Right on point
Rochelle delaCruz’s description of her trip to Haleakala for sunrise (Their View, Oct.11) brought tears to my eyes.
Yes, there is a reservation system allowing just 150 cars up to the summit between 4 a.m. and 7 a.m. But that still means there are anywhere between 300 and 500 people on any given morning cramming the summit lookout. It is appalling, a circus.
I was lucky enough to live on Maui between 1952 and 1962 and have visited numerous times in the decades since. I have bittersweet memories of Haleakala sunrises with maybe six to ten people.
Of course, nothing is like it used to be. But that doesn’t mean that our sacred places have to be ruined, as Haleakala summit has been.
Rochelle, you nailed it, and truer words were never spoken.
Maunakea planners, take notice! And don’t muck this up. Already, I am no longer allowed to pull over and stop on the Saddle Road to admire the beauty.
Mary Lee Knapstad
Give up selfishness
We live in a world, nation and community that has lost its way. Faith, love, hope and compassion for ourselves and especially others are rapidly becoming ideals of the past for the average young person and most of us, as well.
Media is reporting that fewer and fewer people believe in God. The only thing they seem to believe in is material things of all kinds, and more and more of it – quantity is all in all.
We can see the result happening all around us in the world, our country and, alas, even in our immediate community. Many, many people believe that they have no responsibility toward fellow citizens. Many people are now getting in disputes and fights over doing what is right for the good of all.
Politicians and even religious leaders make excuses for these disputants, saying they are free to decide for themselves. Has truth become whatever the single person decides it is? Is not our obligation to listen to all sides?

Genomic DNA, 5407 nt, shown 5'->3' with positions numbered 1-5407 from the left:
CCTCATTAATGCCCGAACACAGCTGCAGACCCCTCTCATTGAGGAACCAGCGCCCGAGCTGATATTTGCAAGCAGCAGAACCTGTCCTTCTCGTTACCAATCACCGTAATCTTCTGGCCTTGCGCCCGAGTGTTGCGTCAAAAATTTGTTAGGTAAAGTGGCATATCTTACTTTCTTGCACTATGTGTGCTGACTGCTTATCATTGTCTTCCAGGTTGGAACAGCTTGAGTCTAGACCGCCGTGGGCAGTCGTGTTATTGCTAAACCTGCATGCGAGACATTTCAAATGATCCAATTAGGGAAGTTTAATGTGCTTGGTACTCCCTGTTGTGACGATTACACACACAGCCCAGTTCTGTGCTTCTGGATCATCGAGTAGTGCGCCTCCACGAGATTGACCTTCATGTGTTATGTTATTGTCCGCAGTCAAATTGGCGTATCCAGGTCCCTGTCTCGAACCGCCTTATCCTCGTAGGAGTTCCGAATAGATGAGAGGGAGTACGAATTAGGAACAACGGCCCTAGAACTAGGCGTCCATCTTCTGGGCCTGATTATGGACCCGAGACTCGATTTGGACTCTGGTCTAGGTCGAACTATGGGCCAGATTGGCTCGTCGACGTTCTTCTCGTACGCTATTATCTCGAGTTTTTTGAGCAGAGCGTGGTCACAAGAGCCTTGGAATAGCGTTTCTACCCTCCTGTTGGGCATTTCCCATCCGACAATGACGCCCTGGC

I got into a dispute with my hair cutter the other day. She said she did not get a COVID shot because it was poison. I argued she was putting all her customers in jeopardy and she was gambling with our lives.
I nearly got thrown out of the shop. What?
It is time we all got serious about improving quality of life for all and giving up our selfishness. My suggestion is that we turn to God and pray for his guidance before we kill one another off in our hubris.
Donald R Anderson
Celebrate the UN
This year, the United Nations Association is celebrating it’s 76th anniversary.
The 2021 theme is “Recovering better for an equitable and sustainable world.”
The significance of United Nations Day lies in its celebration of diversity.
Did you know that the United Nations feeds over 90 million people around the world. Also, it promotes women and child health and aids refugees who are escaping wars. The United Nations works to encourage sustainable and green practices. It promotes universal respect for justice and international laws and human rights.
Because the United Nations is famous for its work in disaster relief, humanitarian aid, peacekeeping and international unity, every Oct. 24 we celebrate its anniversary as a reminder of its importance.
UNA USA Hawaii Island Board